Last week I drove to Nashville for the birth of my first grandchild. While there I visited an area next to the Cumberland River, which flooded on May 2, killing 30 people and causing at $1 billion in damage.
As Newsweek magazine pointed out, this was perhaps one of the most underreported disasters in recent U.S. history. Because the flood overlapped with the Gulf Coast oil spill and the Times Square bombing attempt, it was largely ignored.
Another reason you might not have heard much about his flood is that it took place in Tennessee, which, as my Nashville-based cousin reminded me, is called The Volunteer State. According to her and my daughter and son-in-law, the residents of Nashville responded with incredible self-reliance and support for each other.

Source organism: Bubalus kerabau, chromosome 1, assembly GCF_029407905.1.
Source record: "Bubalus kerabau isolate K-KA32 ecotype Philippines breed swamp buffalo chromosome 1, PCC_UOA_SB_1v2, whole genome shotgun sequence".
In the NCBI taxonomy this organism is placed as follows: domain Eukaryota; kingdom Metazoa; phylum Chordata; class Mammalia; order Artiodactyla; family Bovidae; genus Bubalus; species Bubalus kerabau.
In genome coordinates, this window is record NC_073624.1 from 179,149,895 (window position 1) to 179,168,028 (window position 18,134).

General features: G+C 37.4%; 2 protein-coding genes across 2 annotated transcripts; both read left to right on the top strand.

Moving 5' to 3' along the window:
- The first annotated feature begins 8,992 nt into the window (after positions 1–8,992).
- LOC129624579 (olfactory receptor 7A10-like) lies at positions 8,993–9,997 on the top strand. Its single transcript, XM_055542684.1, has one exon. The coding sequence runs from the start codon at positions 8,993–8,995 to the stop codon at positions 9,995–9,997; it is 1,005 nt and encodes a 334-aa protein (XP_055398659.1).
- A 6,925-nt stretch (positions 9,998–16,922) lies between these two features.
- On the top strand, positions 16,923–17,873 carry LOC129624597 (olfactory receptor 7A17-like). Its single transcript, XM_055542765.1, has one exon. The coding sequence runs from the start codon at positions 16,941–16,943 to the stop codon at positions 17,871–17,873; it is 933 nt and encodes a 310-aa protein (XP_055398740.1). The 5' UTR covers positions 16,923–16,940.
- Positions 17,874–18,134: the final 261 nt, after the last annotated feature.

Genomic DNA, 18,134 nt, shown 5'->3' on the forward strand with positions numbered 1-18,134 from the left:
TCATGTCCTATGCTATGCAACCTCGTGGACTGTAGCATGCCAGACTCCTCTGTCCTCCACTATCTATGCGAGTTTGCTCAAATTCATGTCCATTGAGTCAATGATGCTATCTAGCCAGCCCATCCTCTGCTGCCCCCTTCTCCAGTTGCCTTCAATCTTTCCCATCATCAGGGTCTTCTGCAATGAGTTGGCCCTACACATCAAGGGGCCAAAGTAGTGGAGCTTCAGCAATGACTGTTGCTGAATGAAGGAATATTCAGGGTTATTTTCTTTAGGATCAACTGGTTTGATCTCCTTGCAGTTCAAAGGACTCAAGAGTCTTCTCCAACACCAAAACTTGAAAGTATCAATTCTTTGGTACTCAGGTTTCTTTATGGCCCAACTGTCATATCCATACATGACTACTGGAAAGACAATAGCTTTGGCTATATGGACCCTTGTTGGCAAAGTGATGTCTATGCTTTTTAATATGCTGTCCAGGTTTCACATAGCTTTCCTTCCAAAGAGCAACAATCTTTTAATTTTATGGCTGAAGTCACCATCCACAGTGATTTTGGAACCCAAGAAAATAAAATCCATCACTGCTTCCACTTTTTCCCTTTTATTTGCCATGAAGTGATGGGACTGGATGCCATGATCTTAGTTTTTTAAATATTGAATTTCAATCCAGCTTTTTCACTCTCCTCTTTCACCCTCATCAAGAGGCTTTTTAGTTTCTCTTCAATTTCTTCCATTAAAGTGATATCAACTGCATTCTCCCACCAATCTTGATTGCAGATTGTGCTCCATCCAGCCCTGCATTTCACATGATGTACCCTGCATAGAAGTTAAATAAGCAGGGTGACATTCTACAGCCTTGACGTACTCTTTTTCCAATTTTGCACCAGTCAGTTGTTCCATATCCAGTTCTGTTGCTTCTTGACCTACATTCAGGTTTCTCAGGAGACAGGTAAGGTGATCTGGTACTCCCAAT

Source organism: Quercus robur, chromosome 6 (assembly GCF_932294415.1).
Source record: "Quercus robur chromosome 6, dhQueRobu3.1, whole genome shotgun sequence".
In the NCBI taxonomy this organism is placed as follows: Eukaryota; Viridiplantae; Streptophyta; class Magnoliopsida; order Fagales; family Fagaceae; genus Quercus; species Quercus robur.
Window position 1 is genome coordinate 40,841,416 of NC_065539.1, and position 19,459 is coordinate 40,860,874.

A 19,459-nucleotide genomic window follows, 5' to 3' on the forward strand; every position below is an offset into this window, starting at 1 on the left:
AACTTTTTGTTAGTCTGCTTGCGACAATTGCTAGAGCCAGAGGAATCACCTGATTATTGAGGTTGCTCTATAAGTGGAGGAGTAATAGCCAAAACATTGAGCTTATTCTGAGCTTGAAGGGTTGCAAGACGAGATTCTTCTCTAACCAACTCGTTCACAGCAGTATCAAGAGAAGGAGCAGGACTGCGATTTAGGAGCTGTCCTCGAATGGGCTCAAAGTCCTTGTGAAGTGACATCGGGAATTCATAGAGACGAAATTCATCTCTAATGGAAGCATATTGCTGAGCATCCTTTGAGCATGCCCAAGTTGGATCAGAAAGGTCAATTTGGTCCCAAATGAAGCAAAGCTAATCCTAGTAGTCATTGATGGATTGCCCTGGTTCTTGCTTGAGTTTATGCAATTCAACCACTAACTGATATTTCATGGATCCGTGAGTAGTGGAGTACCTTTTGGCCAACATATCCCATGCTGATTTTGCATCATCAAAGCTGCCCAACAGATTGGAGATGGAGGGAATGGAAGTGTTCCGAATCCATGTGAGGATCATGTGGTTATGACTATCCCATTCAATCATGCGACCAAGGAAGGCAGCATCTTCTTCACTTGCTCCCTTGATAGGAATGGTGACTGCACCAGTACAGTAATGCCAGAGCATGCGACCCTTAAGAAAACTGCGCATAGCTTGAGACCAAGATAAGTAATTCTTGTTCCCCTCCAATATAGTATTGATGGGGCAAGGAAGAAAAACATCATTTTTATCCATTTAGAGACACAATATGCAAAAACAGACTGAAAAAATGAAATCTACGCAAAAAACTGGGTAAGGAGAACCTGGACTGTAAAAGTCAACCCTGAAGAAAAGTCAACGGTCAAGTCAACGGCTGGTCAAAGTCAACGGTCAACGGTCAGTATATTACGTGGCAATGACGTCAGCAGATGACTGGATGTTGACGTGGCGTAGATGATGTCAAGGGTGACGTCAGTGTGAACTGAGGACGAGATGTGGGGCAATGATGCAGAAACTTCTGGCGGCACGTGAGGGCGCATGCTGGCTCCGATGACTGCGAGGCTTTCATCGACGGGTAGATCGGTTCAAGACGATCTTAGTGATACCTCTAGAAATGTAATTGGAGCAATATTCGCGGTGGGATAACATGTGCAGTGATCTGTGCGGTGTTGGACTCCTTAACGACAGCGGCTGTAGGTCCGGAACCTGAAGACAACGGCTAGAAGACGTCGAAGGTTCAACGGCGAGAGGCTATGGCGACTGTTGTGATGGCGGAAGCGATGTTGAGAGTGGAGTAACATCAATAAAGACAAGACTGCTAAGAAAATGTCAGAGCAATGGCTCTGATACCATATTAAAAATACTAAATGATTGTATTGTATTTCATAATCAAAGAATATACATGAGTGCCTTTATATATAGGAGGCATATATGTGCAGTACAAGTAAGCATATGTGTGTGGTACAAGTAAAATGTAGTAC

The exact location I visited was the River Glen subdivision, which is very close to the devastated Opryland Hotel if you know the area. Word is Opryland is targeted to reopen in October.
I’ve seen a number of disaster zones up close, so I was not shocked by what I saw at River Glen. But at 100+ days after the flood, I was surprised that so many homes appeared to be a long way from repair. (Note: I have since been informed as much as 90% of homes may not have had flood insurance which explains why repairs are slow).
The good news was the large number of contractor work vehicles parked throughout the neighborhood. Saws were buzzing, hammers were pounding, and carpenters were measuring. Lawn signs promoted remodelers, countertop fabricators, restoration contractors, cabinet installers, and flooring, HVAC and plumbing pros.
Today’s headlines are shouting about new flooding in Iowa. I hate to see people injured or businesses and families displaced by disasters. These are hardships that no one wants to endure.
And yet, I am thankful for the pros who help them recover.
Is disaster repair work part of your business? Should it be?